Exploring Systems Beneath the Streets, Beneath the Skin

Jamie Hughes avatar

by Jamie Hughes |

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New York City, bodies and streets

Our bodies are amazing creations, lovingly handcrafted by an infinitely powerful and creative God, and I never get tired of learning facts about how they work. For instance, did you know that 25 percent of adult bones are in the feet? Or that more bacteria are found in a human’s mouth than the number of people on Earth? Or that our ears and noses never stop growing?

Yes, our bodies are marvelous things. They combat colds, viruses, and infections. They heal when they’re broken. They constantly regenerate new cells to replace old ones and keep themselves in top working condition. It’s hard to fathom just how much they do while we’re working, eating, talking, sleeping, or playing. Why? Because everything just works; it happens behind the curtain of our skin. And what’s out of sight? Well, that’s usually out of mind.

But, as multiple sclerosis patients, we pay a little more attention to how things work because, well, something’s malfunctioning. Something tells our immune systems — meant to keep us healthy and safe — that our nervous systems are the enemy. Our immune systems attack with a vengeance, doing what they’re designed to do, and in the end, we end up damaged and ill rather than whole and well.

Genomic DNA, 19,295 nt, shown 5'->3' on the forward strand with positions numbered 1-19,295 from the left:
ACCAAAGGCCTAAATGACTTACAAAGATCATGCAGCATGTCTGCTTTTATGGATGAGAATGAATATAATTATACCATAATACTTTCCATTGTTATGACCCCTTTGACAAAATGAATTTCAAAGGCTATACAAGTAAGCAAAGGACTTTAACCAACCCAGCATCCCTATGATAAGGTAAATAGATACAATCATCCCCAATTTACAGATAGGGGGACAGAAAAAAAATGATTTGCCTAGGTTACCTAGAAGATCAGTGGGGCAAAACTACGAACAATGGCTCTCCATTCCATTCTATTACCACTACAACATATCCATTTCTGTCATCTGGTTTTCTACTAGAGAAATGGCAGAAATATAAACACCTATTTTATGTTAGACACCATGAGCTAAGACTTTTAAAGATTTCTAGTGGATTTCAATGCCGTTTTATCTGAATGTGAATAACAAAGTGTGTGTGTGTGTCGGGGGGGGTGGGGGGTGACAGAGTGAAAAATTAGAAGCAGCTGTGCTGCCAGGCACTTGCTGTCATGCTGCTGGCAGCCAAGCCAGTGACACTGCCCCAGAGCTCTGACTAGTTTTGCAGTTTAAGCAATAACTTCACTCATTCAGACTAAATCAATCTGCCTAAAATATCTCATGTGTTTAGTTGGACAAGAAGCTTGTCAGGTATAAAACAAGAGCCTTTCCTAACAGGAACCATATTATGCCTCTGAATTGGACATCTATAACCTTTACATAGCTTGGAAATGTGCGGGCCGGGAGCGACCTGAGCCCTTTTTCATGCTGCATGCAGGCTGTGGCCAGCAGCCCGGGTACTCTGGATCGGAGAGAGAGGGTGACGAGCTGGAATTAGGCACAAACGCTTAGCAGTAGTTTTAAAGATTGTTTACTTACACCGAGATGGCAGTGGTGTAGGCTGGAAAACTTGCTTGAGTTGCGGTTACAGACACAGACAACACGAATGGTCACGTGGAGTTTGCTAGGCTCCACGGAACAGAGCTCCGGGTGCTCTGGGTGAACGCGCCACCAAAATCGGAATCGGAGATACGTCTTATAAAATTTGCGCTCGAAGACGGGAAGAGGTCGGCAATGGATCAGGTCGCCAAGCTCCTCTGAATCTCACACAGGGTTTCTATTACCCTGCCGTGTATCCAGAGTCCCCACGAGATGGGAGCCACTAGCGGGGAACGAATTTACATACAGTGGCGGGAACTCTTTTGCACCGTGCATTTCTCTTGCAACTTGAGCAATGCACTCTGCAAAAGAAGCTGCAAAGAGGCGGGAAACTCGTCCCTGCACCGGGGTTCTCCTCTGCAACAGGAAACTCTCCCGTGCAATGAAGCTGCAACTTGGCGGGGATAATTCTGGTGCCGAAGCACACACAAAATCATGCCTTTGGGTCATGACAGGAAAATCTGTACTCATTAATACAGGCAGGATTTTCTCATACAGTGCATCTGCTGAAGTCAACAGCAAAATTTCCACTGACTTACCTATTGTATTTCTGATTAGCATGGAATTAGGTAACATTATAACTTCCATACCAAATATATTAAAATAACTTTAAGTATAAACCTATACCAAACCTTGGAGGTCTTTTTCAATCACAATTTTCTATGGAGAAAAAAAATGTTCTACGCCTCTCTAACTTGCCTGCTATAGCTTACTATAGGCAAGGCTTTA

I recently tripped over a fascinating article on Bloomberg Businessweek about New York City and the efforts of a team of subterranean cartographers who are trying to make a comprehensive 3D map of all the water, gas, sewer, power, telecommunications, and other systems that run under the city that doesn’t sleep. Through the use of satellite imaging, GPS control points, and other high-tech gizmos, these experts are creating one of the most accurate pictures of a city’s underground that has ever been made — no small feat. The author of this piece, Greg Milner, made an interesting comparison to explain how complicated the work is and why it’s necessary.